This annual Africa Day celebration is slightly different from its predecessors, as the world is still in the middle of the fight again COVID-19, but the goal still remains the same: To celebrate and acknowledge the successes of the Organisation of African Unity (OAU now the AU) in the fight against colonialism and apartheid, as well as the progress that Africa has made, while reflecting upon the common challenges that the still continent faces. The annual commemoration of Africa Day marks the founding of the Organisation of African Unity (OAU) on 25 May 1963.
This year’s theme is Silencing The Guns: Creating Conducive Conditions for Africa’s Development and Intensifying the Fight against the COVID-19 Pandemic. Although celebrations will be held virtually, this year, it, in no way, diminishes the significance of this internationally-celebrated and recognised event.
In an official statement on the United Nations’ website, Secretary-General, António Guterres writes, “This year, the world marks Africa Day under extremely difficult circumstances as we grapple with the global COVID-19 pandemic, which threatens to derail progress by African countries towards meeting the Sustainable Development Goals and the targets set out in the African Union’s Agenda 2063.”
However, the Secretary-General applauds African leaders all around the continent for “commendable leadership through a swift and coordinated response” to the virus outbreak.
“The Africa Centres for Disease Control and Prevention established a response fund, while African Member States undertook robust measures to contain the spread of the virus and mitigate the socio-economic impacts.”
Read the full statement below:
This year, the world marks Africa Day under extremely difficult circumstances as we grapple with the global COVID-19 pandemic, which threatens to derail progress by African countries towards meeting the Sustainable Development Goals and the targets set out in the African Union’s Agenda 2063.
African countries have demonstrated commendable leadership through a swift and coordinated response. The AU established a task force to develop a continent-wide strategy and appointed special envoys to mobilize international support. Its Peace and Security Council has also taken steps to counter the negative impact of COVID-19 on the implementation of critical peace agreements and reconciliation efforts. The Africa Centres for Disease Control and Prevention established a response fund, while African Member States undertook robust measures to contain the spread of the virus and mitigate the socio-economic impacts.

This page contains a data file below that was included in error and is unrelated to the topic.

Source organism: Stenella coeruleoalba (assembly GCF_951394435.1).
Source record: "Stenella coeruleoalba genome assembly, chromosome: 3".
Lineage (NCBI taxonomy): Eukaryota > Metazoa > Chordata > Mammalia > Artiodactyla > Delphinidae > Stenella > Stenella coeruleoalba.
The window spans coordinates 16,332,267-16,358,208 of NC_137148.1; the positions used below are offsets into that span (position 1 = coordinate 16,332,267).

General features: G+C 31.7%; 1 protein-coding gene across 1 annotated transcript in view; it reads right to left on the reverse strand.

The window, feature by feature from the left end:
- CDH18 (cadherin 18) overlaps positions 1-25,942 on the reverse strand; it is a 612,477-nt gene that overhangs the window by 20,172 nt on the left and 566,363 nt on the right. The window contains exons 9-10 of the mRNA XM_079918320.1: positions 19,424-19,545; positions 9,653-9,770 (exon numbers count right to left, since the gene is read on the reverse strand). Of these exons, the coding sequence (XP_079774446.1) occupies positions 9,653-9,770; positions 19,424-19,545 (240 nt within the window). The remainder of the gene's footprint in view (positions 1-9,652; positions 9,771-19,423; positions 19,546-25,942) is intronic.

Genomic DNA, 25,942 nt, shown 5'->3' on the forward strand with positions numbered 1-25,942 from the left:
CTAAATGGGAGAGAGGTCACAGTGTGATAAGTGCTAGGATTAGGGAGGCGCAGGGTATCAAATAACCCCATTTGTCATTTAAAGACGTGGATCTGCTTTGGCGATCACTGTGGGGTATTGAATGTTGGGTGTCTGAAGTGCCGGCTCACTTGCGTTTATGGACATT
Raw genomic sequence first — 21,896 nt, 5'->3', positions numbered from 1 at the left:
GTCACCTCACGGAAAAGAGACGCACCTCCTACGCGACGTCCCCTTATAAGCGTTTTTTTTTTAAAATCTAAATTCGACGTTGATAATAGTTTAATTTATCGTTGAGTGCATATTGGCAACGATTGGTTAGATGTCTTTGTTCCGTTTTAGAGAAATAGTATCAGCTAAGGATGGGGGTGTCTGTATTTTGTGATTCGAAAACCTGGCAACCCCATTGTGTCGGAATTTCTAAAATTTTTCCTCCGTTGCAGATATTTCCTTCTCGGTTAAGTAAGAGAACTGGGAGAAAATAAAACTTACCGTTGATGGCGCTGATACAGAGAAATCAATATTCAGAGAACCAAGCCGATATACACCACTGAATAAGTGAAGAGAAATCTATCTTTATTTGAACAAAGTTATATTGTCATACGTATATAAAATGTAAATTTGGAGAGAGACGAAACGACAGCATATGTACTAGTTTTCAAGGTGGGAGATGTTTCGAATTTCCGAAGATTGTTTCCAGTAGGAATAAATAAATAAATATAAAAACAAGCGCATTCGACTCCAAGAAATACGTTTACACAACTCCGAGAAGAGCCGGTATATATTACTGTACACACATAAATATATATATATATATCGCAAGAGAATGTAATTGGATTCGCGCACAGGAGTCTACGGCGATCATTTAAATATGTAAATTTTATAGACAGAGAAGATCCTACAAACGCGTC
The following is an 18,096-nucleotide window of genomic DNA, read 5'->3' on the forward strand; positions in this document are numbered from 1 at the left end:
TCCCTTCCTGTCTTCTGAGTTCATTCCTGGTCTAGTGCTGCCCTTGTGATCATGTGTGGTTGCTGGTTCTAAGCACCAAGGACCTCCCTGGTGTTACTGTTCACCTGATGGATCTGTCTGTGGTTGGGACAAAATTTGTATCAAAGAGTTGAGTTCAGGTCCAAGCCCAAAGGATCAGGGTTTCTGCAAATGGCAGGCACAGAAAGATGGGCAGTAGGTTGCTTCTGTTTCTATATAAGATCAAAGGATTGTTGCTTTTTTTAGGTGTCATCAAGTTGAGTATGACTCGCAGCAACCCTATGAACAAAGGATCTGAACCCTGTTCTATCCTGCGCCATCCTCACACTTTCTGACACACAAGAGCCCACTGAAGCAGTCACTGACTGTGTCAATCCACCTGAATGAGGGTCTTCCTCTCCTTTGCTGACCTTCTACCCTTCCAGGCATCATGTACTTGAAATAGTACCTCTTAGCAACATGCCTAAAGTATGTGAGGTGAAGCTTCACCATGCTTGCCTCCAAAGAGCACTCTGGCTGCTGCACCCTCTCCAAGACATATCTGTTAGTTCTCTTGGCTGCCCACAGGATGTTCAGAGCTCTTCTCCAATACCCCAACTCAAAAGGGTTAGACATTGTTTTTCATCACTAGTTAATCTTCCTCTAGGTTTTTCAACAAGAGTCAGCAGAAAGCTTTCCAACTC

I welcome the African Union’s support for my call for a global ceasefire to fight the COVID-19 pandemic – an imperative that also reflects the AU’s 2020 theme: “Silencing the Guns: Creating Conducive Conditions for Africa’s Development.” Armed groups in Cameroon, Sudan and South Sudan have responded to the call and declared unilateral ceasefires. I implore other armed movements and governments in Africa to do likewise. I also welcome the support of African countries for my call for peace in the home, and an end to all forms of violence, including against women and girls.
About 20 African countries are scheduled to hold elections this year, some of which will be postponed due to the pandemic, with potential consequences for stability and peace. I urge African political actors to engage in inclusive and sustained political dialogue to ease tensions around elections and uphold democratic practices.
The United Nations has just issued a policy brief outlining the impacts of the pandemic on Africa. We are calling for debt relief and action to maintain food supplies, protect jobs and cushion the continent against lost income and export earnings. African countries, like everyone, everywhere, should also have quick, equal and affordable access to any eventual vaccine and treatment. African governments, like all those around the world, can also use this moment to shape new policies that bolster health systems, improve social protection and pursue climate-friendly pathways. Targeting measures to those employed in the informal sector, the vast majority of whom are women, will be an important step to recovery, as will leveraging women’s full participation and leadership. The inclusion and leadership of young people will also be crucial every step of the way.
On Africa Day, I reaffirm my total solidarity with the people and Governments of Africa in fighting the COVID-19 pandemic and paving the way for recovery and a better future for all.